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Public Administration Discussion Meeting Series Continues with Lecture on Clientelism in Central and Eastern Europe

On December 5, HSE’s School of Public Administration held a lecture by Szabolcs Pasztor, Assistant Professor at the National University of Public Service (NUPS) (Budapest, Hungary), entitled ‘Clientelism in Central and Eastern Europe’. The lecture was the tenth event in the School’s Public Administration Discussion Meeting series, which aims to bring international scholars to HSE and increase global cooperation.

‘The series serves two main objectives’, said Dr. Tim Jaekel, Assistant Professor at the HSE School of Public Administration. ‘Exchanging experiences and discussing research findings with international scholars, and sharing knowledge among faculty members about current research within the School of Public Administration.’

Professor Pasztor, who in addition to his role at NUPS also serves as an external lecturer at Corvinus University of Budapest (CUB) and Peter Pazmany Catholic University (PPCU), and is the former editor in charge of the Financial and Economic Review (FER, the Journal of the Central Bank of Hungary), focused on how the period of socialism affected corruption and clientelism in the region. He noted that this period raised the overall level of clientelism in Central and Eastern Europe and that people have become more aware of it.

‘It is very interesting to understand the attitude of the younger generation to clientelism’, he noted, speaking of the extent to which patron-client relations determine so much in contemporary life. ‘After the turn of the new millennium, it has become part of the socialization process of individuals and much time and effort are sacrificed to find a patron who can help with promotion at work or achieve goals that have been set. This attitude is so deep-rooted in Central and Eastern Europe that in a number of cases certain positions are simply unavailable for clients without patrons. I do not say skills and competences are negligible but building clientelistic relationships may be a lifeblood’.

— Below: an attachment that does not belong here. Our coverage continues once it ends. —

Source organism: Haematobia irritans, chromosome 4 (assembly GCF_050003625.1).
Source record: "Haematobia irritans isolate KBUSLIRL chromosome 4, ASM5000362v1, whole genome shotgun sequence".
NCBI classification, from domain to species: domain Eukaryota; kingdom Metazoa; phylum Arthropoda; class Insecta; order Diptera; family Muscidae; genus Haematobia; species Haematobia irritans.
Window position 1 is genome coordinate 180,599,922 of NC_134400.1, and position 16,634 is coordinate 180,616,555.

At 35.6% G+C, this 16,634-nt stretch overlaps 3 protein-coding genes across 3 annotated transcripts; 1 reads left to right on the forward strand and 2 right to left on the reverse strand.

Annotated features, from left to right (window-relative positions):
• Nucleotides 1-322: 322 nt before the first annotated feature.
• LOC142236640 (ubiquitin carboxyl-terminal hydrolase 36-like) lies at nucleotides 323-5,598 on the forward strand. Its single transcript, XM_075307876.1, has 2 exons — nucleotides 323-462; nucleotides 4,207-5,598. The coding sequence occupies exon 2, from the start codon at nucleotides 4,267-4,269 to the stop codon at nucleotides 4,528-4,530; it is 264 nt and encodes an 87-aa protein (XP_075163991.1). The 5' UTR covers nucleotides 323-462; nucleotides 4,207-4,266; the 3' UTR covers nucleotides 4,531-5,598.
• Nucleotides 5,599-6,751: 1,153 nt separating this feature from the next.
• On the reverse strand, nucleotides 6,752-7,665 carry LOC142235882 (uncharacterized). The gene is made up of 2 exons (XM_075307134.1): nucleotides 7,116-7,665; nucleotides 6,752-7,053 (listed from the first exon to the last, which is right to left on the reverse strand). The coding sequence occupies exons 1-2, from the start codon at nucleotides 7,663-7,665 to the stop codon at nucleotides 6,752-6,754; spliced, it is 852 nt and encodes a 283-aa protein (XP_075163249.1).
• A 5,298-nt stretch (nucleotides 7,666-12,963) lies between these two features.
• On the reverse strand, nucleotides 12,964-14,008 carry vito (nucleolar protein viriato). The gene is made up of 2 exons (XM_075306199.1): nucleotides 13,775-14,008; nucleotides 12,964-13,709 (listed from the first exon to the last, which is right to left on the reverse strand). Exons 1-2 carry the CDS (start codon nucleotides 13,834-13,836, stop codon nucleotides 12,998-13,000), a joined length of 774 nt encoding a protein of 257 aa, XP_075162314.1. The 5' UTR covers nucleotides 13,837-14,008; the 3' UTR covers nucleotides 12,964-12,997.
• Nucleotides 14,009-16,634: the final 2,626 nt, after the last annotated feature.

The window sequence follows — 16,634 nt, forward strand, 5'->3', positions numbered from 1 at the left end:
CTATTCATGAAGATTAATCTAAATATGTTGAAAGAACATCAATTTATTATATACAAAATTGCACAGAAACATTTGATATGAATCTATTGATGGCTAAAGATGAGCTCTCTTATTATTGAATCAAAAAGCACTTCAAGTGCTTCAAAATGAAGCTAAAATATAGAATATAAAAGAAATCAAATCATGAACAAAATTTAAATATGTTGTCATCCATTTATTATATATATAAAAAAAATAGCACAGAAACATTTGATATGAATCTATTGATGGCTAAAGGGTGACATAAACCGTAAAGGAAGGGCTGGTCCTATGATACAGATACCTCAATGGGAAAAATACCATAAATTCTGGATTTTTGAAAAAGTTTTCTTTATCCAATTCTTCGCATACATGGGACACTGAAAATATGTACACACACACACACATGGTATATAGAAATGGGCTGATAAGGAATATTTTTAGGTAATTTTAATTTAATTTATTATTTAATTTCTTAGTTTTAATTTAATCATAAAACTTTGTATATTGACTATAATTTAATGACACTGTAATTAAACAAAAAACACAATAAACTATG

While clientelism and corruption are related in many ways, Professor Pasztor emphasizes the distinction, particularly in Hungary. ‘The mental association of Hungarians in the case of corruption is clear: accepting money or other precious gifts for things to be done. Corruption has a very negative connotation and is not accepted at all’, he said. As for clientelism, he says, ‘everyone accepts it, and building clientelistic relationships is vital for reaching higher positions in some cases’.

To date, Professor Pasztor’s research has focused on the Czech Republic, Slovakia, Poland and Hungary, specifically the demand side of clientelism, i.e., the behaviour of individuals in getting jobs and obtaining promotions, but he would like to expand his research to help develop a better understanding of the political economy of clientelism in Central and Eastern Europe and the CIS, perhaps as part of a joint project with HSE. ‘Any kind of cooperation would be a tremendous asset for both universities’, he said.

Anna Chernyakhovskaya, specially for HSE News Service